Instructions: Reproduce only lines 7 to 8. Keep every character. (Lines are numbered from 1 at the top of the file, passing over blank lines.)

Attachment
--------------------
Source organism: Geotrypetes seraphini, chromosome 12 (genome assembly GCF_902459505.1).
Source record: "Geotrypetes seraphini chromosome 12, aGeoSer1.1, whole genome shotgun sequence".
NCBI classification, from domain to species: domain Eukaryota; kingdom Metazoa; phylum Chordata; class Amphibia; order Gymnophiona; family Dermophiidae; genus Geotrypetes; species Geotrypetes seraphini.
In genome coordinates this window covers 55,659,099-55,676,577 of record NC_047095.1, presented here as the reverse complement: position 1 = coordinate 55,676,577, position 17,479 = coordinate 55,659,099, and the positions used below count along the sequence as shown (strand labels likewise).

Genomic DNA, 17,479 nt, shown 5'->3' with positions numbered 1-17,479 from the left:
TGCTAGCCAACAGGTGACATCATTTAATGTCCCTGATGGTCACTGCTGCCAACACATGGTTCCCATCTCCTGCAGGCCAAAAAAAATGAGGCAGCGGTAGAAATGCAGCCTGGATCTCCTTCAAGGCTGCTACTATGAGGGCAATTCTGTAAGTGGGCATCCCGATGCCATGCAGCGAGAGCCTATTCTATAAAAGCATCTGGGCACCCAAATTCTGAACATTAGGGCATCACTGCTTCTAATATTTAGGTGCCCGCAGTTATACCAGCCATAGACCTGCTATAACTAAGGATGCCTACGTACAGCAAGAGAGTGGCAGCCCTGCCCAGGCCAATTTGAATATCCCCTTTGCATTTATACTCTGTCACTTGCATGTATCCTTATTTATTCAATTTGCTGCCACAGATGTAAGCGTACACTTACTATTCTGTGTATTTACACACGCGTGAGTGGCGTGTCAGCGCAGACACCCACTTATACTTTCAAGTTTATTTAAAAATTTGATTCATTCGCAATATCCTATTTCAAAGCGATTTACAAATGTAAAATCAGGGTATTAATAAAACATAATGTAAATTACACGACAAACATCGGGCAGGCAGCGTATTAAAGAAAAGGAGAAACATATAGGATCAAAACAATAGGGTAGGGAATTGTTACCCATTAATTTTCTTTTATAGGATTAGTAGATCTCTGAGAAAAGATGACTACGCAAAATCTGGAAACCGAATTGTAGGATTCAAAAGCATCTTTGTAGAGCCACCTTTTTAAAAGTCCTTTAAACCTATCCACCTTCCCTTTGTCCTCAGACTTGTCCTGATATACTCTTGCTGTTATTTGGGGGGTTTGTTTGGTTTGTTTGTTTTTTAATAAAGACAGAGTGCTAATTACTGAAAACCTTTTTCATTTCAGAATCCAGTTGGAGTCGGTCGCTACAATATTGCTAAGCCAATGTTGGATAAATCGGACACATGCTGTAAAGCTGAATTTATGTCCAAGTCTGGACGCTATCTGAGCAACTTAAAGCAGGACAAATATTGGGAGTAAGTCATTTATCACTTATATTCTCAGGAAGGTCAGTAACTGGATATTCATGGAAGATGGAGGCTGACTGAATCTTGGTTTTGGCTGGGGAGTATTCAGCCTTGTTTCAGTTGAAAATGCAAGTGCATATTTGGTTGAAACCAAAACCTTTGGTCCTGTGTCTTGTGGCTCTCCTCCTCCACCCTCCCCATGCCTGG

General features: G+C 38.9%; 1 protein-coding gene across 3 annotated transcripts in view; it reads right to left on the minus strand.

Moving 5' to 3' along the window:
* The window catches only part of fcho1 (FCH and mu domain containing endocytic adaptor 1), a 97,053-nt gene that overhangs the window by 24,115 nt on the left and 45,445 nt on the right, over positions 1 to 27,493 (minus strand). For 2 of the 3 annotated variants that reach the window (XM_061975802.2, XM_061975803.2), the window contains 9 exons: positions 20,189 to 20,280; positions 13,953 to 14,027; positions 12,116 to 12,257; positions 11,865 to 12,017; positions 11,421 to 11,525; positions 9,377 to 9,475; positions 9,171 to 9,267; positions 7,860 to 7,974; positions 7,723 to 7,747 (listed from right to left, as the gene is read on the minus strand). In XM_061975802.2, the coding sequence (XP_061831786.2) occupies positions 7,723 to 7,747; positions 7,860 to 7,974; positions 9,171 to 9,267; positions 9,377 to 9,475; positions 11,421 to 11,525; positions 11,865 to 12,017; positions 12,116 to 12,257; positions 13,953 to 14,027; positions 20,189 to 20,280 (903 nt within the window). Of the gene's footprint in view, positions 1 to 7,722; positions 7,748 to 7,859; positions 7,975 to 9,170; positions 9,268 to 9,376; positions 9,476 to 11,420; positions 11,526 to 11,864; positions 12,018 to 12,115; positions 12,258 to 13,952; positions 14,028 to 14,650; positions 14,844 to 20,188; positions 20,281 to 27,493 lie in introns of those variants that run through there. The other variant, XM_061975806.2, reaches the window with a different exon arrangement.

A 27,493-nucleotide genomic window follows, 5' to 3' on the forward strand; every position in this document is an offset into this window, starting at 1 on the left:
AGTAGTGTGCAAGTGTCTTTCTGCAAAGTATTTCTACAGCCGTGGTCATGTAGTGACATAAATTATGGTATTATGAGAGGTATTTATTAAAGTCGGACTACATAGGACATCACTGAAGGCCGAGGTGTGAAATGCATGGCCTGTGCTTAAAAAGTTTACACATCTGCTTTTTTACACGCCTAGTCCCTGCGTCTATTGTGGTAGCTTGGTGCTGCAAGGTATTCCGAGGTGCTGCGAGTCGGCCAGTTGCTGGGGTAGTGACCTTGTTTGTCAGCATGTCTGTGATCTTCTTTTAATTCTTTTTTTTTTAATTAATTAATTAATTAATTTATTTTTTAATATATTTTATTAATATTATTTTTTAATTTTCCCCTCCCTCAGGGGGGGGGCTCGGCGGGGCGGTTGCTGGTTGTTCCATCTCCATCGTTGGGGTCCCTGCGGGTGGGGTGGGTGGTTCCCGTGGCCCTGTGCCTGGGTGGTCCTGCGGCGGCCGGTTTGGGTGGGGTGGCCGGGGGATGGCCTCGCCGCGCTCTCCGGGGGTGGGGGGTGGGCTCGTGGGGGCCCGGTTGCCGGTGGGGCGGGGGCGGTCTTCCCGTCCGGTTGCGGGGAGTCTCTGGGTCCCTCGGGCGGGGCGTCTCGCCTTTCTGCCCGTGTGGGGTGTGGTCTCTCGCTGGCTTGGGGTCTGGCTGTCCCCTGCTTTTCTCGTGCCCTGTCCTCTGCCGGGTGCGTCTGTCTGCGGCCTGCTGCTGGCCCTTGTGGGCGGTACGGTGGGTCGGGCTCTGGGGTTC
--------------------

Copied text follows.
General features: G+C 38.9%; 1 protein-coding gene across 3 annotated transcripts in view; it reads right to left on the minus strand.

Moving 5' to 3' along the window: